Magadh Info/Bodhgaya

Buddhism After Buddha :

Buddhism is a philosophy based on the teachings of Lord Buddha(563 BCE-483 BCE), who was born as Siddhartha Gautama, a Shakya prince in Lumbini, Nepal. The teachings preached by Lord Buddha subsequently turned into a religion, known as Buddhism. The core of Buddhism lies in the purification of mind and soul by realising the truth and getting rid of the worldly desires. Basically, it were the principles of Karma in the doctrine of Buddhism that made the religion one of the major ones in the world.

Buddhism After The Buddha - The role of Ashoka

It was after the Buddha's death that the school of Buddhism spread slowly in India and then subsequently, throughout the world. However, it was at the time of the the Indian emperor Ashoka that Buddhism took a pace to reach its height. After the tragic Kalinga war, Ashoka decided to follow the path of non-violence or 'ahimsa' and converted to Buddhism. He promoted the doctrines of Buddhism not only in his empire as Dhamma but in other regions as well. It was his promotional campaign that led to the construction of the Buddhist religious monasteries and stupas, which further facilitated the spread of Buddhism in countries like Sri Lanka, Tibet, China and Japan.

The Buddhist Councils And The Rise Of The Buddhist Sects

First Buddhist Council : It was merely three months after the death of the Buddha that the first Buddhist Council was held in Rajgriha (Modern Rajgir, India) under the guidance of a senior monk, Maha Kassapa. Almost all the Buddhist monks who had attained the 'arahantship' participated in the council, in which they unanimously agreed that no disciplinary rule regulated by Lord Buddha should be changed, and neither new rules should be introduced! Since there was no conflict among the monks regarding the doctrines of Buddhism, therefore, all the principles were divided into several parts, which were individually assigned to the senior monks and their disciples. The main purpose of this division was only to ensure that no omissions and additions could be made to the original principles.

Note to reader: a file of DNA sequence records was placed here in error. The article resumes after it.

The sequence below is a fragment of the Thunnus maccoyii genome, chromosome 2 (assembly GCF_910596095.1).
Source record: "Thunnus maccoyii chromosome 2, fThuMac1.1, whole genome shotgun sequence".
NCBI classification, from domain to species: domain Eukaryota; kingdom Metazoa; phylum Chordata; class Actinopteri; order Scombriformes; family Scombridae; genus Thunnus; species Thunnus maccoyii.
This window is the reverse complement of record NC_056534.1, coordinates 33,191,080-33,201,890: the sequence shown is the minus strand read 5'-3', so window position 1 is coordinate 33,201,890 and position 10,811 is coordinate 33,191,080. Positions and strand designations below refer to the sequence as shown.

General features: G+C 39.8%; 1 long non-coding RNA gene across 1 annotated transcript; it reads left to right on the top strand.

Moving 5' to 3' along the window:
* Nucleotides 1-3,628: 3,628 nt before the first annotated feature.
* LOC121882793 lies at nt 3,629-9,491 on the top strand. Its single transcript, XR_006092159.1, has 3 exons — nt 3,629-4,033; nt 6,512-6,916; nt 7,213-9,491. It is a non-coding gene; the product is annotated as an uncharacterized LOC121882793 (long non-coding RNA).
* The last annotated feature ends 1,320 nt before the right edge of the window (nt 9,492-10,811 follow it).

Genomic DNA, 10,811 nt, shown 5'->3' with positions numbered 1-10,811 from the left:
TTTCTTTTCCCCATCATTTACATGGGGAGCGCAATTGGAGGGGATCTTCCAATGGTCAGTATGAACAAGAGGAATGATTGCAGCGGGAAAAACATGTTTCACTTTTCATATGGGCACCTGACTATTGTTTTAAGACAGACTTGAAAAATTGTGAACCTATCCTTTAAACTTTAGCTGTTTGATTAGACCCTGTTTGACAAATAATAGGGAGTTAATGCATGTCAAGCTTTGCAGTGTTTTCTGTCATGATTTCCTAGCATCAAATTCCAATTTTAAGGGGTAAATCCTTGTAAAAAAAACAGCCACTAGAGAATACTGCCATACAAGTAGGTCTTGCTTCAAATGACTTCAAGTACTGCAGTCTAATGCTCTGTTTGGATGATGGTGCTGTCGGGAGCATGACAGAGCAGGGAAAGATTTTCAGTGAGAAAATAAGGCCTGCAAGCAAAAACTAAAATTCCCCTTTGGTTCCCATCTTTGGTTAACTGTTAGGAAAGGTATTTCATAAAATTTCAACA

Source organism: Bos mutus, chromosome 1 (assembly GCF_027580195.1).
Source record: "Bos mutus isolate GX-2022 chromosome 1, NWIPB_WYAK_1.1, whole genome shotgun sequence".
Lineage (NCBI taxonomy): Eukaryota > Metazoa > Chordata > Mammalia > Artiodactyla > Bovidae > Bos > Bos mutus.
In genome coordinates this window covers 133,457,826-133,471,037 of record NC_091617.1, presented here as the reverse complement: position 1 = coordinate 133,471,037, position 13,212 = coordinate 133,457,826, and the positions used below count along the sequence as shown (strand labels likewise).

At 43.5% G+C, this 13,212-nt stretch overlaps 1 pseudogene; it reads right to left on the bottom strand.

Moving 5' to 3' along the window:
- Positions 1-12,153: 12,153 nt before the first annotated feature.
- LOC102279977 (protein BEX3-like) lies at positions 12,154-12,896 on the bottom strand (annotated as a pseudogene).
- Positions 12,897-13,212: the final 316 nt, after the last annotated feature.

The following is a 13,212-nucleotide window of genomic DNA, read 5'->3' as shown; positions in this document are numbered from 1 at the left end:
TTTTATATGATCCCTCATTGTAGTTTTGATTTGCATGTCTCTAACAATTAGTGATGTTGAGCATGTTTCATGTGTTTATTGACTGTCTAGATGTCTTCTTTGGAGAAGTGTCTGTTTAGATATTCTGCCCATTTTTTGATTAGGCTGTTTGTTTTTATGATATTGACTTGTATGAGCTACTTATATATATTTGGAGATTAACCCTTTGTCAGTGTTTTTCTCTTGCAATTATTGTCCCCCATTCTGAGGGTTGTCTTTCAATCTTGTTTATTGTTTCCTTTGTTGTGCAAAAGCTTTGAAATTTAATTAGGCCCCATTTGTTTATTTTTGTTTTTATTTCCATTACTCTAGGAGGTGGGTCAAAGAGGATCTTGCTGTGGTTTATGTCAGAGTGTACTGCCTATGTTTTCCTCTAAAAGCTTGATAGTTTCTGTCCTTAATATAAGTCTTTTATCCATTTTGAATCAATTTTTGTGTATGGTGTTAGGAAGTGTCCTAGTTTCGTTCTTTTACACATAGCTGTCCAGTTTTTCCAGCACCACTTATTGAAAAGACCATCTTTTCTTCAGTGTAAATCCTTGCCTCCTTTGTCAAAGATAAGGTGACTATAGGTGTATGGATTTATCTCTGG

The Second Buddhist Council And The Formation Of Sthaviravadin and Mahasanghika Schools :

One hundred years after the first Buddhist council, the second Buddhist council was held in Vaishali in 383 BCE to deal with the disputes related to the monastic discipline(Vinaya). The monks differed so severely in their opinions on the interpretations of the Buddha's teachings that a split was inevitable and further resulted in the formation of the Sthaviravadin (with orthodox view) and Mahasanghika(with liberal view) schools of Buddhism.

The Third Buddhist Council :

The Indian emperor Ashoka convened the third Buddhist council at Patliputra (Now Patna, India) in 250 BCE. The council was held by the monk, Moggaliputta Tissa and aimed at the purification of the Buddhist movement by reconciling different schools of Buddhism.

The third Buddhist council formalised the Pali canon, Tripitaka, better known as the traditional Buddhist text directly transmitted from the Buddha. The Pali canon comprised the monastic discipline(Vinaya Pitaka), the Budddhist doctrine(Sutra Pitaka) and a new philosophy(Abhidharma Pitaka)

As per the proceedings of the third Buddhist council, emissaries, including Ashoka's son, Mahindra, were sent to various countries such as Sri Lanka, Ceylon and the Greek kingdoms in the west in order to spread Buddhism.

After the third Buddhist council, the ideological conflict between the Sthaviravadins and the Mahasanghikas became so intense that they parted their ways forever and were named as Theravadins and Mahayanas respectively.

Buddhist Scriptures

The first disciple of Buddha, Ananda wrote down Bbuddha's thoughts and sermons (From first one at Banaras to the last one at Kushinagar) after His death. These texts, known as Tripitaka or the Three baskets became the main Buddhist scriptures. Later the Mahayanas added the 'Lotus Sutra' and the 'Perfection of wisdom', 'Lankavatara' and many others to the Buddhist scriptures. Similarly, the Tantrayanas also compiled the holy scriptures of the 'Kanjur'(108 volumes), and the 'Tanjur'(225 volumes). Besides, the writings of the 6 Buddhist Councils are also considered as the Buddhist holy scriptures, which consists of 400 volumes.

Today, Buddhism is practiced widely in nations of the far east and few of the south Asian countries, whereas it has almost disappeared from India - the country of its origin. It was in the 7th-8th century CE that Buddhism began to decline in India, owing to the revival of Hinduism and Bhakti movement, and by the time of the Turkish invasion of India in 12th century CE, the wave of Buddhism had stayed calm due to the arrival of Islam in India. But, despite these challenges, Buddhism managed to sail through in other parts of the world, and still survives in some parts of India, its birthplace.